Interview with Pelosi challenger Shirley Golub
An Occasional Note on the 2008
Campaigns, No. 11
Interview with Pelosi challenger
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Shirley Golub, who is challenging Nancy Pelosi to be the Democratic candidate for the 8th Congressional District in the U.S. House, with downtown San Francisco in the background
On Friday evening, I interviewed Shirley in her campaign office—her car. Surrounded by fliers in English, Spanish, and Chinese, she told me why she decided to run, about her outreach to voters, her battle with cable company Comcast after they refused to run one of her ads during “Countdown with Keith Olbermann”, the impeachment play she is producing, and what she hopes will be achieved by this challenge for the Democratic nomination against the most powerful woman in Congress, the Speaker of the House of Representatives.
Scoop: What prompted you to run?
Golub: I had thought for quite some time that things would change once we had a Democratic Congress, and they didn't. I thought, "What's with this? Why is this not happening?" The more I researched, the more I realized that there was really something wrong with our Congress and the leadership of our Congress that they were not responding at all to the wishes of San Franciscans, certainly, and really even the nation.
I mean, even though parts of the nation are conservative, the vast majority of people believe that Bush and Cheney should be impeached. They just don't know how to do it. Really, Nancy Pelosi was the stumbling block. Certainly we could also argue about John Conyers, but he really seemed to be under her thumb. Cindy Sheehan was going to run against Nancy Pelosi. I knew that back in the fall, but I thought, really that's way too late.
If we're facing the possibility that Bush and Cheney might attack Iran, we really need to impeach them now and not just hope that nothing will happen. So that's what inspired me. I kept thinking, "Well, someone will do it." And no one did, so I just decided if I can have some help and I'm not out there on a limb all by myself, if I can find someone who knows politics... there are many people out there in Southern California that are progressive that have been very helpful to me.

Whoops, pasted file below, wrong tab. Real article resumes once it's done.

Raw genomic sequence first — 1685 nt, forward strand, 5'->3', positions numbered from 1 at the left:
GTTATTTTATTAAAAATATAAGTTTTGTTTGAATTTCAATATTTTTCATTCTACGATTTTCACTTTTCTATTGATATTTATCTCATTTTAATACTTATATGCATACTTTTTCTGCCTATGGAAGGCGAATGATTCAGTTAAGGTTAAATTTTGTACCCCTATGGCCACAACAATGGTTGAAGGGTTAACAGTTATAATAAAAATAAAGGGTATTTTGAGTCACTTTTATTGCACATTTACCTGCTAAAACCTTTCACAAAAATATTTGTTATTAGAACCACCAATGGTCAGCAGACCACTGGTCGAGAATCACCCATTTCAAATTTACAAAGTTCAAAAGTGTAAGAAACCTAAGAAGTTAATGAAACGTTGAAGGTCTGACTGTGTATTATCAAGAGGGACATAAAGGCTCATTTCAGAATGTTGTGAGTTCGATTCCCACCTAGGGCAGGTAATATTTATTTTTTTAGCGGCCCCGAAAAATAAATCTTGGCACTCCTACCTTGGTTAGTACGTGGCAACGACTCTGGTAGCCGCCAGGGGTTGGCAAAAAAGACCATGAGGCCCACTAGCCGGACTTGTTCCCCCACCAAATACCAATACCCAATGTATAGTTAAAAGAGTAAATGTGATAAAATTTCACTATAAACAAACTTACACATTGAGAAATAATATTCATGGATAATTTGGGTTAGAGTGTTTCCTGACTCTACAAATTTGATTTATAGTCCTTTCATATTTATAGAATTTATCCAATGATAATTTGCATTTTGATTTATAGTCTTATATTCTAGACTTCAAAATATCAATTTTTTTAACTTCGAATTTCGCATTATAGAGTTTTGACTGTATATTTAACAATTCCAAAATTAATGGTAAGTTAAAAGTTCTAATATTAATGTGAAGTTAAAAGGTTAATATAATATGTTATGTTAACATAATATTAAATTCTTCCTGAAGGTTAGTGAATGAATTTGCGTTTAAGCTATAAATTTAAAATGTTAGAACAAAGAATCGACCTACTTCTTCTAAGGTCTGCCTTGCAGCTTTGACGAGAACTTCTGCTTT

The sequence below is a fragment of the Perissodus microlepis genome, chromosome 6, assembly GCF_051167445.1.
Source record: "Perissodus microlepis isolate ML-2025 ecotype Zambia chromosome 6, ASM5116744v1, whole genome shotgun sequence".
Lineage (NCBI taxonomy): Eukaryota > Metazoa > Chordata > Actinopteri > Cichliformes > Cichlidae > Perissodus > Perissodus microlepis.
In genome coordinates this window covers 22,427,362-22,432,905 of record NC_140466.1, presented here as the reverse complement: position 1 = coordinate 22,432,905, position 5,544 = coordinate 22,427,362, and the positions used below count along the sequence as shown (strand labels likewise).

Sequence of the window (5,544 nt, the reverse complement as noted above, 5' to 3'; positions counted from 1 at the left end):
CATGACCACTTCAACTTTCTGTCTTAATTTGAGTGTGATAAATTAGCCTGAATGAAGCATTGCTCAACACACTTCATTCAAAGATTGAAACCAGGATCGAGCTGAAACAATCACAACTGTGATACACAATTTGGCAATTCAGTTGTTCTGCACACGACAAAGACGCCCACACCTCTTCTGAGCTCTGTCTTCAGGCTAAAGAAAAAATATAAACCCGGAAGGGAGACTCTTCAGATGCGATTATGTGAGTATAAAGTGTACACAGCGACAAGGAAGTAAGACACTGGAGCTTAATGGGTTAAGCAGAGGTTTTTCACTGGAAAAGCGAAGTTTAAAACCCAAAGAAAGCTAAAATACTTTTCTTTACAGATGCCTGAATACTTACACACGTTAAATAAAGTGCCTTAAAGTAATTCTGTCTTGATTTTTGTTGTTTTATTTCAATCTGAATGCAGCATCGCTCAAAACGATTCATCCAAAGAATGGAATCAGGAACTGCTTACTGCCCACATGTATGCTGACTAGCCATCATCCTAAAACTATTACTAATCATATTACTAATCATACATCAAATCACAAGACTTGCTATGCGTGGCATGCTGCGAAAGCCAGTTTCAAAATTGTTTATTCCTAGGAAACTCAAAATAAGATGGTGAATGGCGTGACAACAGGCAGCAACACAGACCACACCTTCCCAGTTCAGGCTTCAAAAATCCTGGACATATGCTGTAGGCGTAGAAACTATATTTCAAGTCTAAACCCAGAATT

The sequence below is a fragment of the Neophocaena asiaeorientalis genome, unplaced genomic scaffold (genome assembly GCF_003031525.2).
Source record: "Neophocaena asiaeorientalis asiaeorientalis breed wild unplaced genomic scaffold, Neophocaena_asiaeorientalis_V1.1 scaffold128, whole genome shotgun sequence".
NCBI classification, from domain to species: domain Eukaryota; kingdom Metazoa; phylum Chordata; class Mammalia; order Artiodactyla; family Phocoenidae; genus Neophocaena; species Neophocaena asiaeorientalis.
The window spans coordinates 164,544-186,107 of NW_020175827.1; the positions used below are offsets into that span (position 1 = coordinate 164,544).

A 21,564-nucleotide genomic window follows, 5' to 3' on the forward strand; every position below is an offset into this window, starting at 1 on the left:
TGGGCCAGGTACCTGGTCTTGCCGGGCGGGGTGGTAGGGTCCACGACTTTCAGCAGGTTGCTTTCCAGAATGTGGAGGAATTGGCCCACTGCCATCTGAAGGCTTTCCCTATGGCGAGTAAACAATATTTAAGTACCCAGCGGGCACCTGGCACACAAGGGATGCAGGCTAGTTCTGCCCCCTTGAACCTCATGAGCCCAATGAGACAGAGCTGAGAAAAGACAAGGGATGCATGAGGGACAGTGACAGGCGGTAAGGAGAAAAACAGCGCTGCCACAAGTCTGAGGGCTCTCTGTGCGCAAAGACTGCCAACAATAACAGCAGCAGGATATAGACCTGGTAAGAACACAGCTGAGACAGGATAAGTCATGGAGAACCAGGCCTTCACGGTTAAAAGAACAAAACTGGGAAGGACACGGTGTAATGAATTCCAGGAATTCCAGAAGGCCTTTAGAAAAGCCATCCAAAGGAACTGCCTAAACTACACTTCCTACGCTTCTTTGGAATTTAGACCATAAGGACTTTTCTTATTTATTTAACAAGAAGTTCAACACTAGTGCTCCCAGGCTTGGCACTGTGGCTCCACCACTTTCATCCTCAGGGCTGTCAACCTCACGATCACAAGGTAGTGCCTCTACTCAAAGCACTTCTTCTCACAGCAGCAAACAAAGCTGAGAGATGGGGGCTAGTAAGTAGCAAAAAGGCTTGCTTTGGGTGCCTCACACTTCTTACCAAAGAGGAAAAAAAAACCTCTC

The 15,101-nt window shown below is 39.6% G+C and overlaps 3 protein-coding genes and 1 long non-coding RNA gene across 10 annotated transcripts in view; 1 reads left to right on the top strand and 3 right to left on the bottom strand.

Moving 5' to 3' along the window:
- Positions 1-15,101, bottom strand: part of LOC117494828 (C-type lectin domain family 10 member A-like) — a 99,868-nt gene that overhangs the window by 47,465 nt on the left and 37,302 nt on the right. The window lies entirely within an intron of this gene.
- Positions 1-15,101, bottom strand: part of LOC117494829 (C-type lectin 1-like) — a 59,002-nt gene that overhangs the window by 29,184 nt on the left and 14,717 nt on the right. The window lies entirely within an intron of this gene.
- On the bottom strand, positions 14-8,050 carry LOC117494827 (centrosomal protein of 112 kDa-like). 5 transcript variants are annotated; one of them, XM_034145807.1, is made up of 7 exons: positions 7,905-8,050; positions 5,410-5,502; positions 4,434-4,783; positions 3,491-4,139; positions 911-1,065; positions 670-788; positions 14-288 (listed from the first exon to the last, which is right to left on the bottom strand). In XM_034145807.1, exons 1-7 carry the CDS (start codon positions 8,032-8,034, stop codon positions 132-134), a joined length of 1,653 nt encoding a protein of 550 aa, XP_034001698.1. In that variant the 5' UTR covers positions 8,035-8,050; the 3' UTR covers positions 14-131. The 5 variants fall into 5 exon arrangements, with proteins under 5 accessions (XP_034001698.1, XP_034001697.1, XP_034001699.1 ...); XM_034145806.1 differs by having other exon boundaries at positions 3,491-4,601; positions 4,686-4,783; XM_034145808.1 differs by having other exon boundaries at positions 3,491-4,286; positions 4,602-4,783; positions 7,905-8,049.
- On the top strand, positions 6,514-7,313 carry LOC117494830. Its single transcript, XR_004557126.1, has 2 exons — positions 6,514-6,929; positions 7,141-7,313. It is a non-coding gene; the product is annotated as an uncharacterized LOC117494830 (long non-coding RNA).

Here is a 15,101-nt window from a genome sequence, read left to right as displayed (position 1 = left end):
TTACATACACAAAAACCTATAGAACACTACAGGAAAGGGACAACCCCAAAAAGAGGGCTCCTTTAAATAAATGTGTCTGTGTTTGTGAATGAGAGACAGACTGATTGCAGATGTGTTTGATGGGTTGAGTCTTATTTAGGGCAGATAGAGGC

Scoop: The politicians who are running in the presidential race, not one of them has mentioned impeachment. Do you have any idea of why that should be?
Golub: No one wants to rock the boat. Any time you do something that is not just standard and boring... I mean, it's just like healthcare. If you look at single payer healthcare, which is obviously what we should have, no one wants to say "single payer" healthcare. They all say, "Oh, yes! Let's have universal healthcare, and we'll just give money to the insurance companies to take care of the people who can't afford it." Or we'll have employers pay it. Or we'll do whatever. It's like, Don't make any change. Any time you make change, it's gonna cause ruffles among some people's feathers and people won't do that because they want what they want.
Scoop: So they won't even mention it? A lot of issues just won't be mentioned?
Golub: Right. Exactly.
Scoop: Getting back to the Congressional District here in San Francisco, it's a very big one and it's a diverse one. What sort of outreach have you been making to voters?
Golub: Basically, I have chosen to use as much media as possible to reach as many people as possible so my face gets recognized. If I just knock on doors or stand on a corner, the number of people that will actually see me is pretty small. But when you're on television and your voice is on the radio and it says, "Go to my website"--and, hopefully, most people in SF have internet access--they can at least see who I am and learn what it's all about.